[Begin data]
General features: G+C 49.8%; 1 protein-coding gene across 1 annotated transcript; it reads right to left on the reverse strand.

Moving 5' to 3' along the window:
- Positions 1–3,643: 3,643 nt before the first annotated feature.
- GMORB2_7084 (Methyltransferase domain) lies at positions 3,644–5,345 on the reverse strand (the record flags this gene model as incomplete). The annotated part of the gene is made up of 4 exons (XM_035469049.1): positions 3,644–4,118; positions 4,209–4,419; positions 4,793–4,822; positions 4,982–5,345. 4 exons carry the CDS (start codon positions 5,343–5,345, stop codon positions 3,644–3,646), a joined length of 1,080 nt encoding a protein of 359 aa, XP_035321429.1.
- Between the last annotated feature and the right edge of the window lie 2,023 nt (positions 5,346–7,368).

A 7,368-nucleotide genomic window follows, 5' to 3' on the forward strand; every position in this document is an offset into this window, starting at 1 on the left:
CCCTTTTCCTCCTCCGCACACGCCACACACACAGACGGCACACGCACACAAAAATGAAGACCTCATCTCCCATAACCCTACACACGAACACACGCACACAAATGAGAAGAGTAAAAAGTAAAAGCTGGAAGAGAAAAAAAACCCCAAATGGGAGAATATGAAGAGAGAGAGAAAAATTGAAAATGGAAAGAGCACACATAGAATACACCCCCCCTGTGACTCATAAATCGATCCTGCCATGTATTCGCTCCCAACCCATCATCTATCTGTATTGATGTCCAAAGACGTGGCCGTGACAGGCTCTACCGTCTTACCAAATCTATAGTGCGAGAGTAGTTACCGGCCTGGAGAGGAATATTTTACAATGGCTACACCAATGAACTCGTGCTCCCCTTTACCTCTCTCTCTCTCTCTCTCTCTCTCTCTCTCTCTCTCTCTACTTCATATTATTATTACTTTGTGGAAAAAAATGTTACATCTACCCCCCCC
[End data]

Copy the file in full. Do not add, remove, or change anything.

General features: G+C 49.8%; 1 protein-coding gene across 1 annotated transcript; it reads right to left on the reverse strand.

Moving 5' to 3' along the window:
- Positions 1–3,643: 3,643 nt before the first annotated feature.
- GMORB2_7084 (Methyltransferase domain) lies at positions 3,644–5,345 on the reverse strand (the record flags this gene model as incomplete). The annotated part of the gene is made up of 4 exons (XM_035469049.1): positions 3,644–4,118; positions 4,209–4,419; positions 4,793–4,822; positions 4,982–5,345. 4 exons carry the CDS (start codon positions 5,343–5,345, stop codon positions 3,644–3,646), a joined length of 1,080 nt encoding a protein of 359 aa, XP_035321429.1.
- Between the last annotated feature and the right edge of the window lie 2,023 nt (positions 5,346–7,368).

A 7,368-nucleotide genomic window follows, 5' to 3' on the forward strand; every position in this document is an offset into this window, starting at 1 on the left:
CCCTTTTCCTCCTCCGCACACGCCACACACACAGACGGCACACGCACACAAAAATGAAGACCTCATCTCCCATAACCCTACACACGAACACACGCACACAAATGAGAAGAGTAAAAAGTAAAAGCTGGAAGAGAAAAAAAACCCCAAATGGGAGAATATGAAGAGAGAGAGAAAAATTGAAAATGGAAAGAGCACACATAGAATACACCCCCCCTGTGACTCATAAATCGATCCTGCCATGTATTCGCTCCCAACCCATCATCTATCTGTATTGATGTCCAAAGACGTGGCCGTGACAGGCTCTACCGTCTTACCAAATCTATAGTGCGAGAGTAGTTACCGGCCTGGAGAGGAATATTTTACAATGGCTACACCAATGAACTCGTGCTCCCCTTTACCTCTCTCTCTCTCTCTCTCTCTCTCTCTCTCTCTCTCTCTACTTCATATTATTATTACTTTGTGGAAAAAAATGTTACATCTACCCCCCCC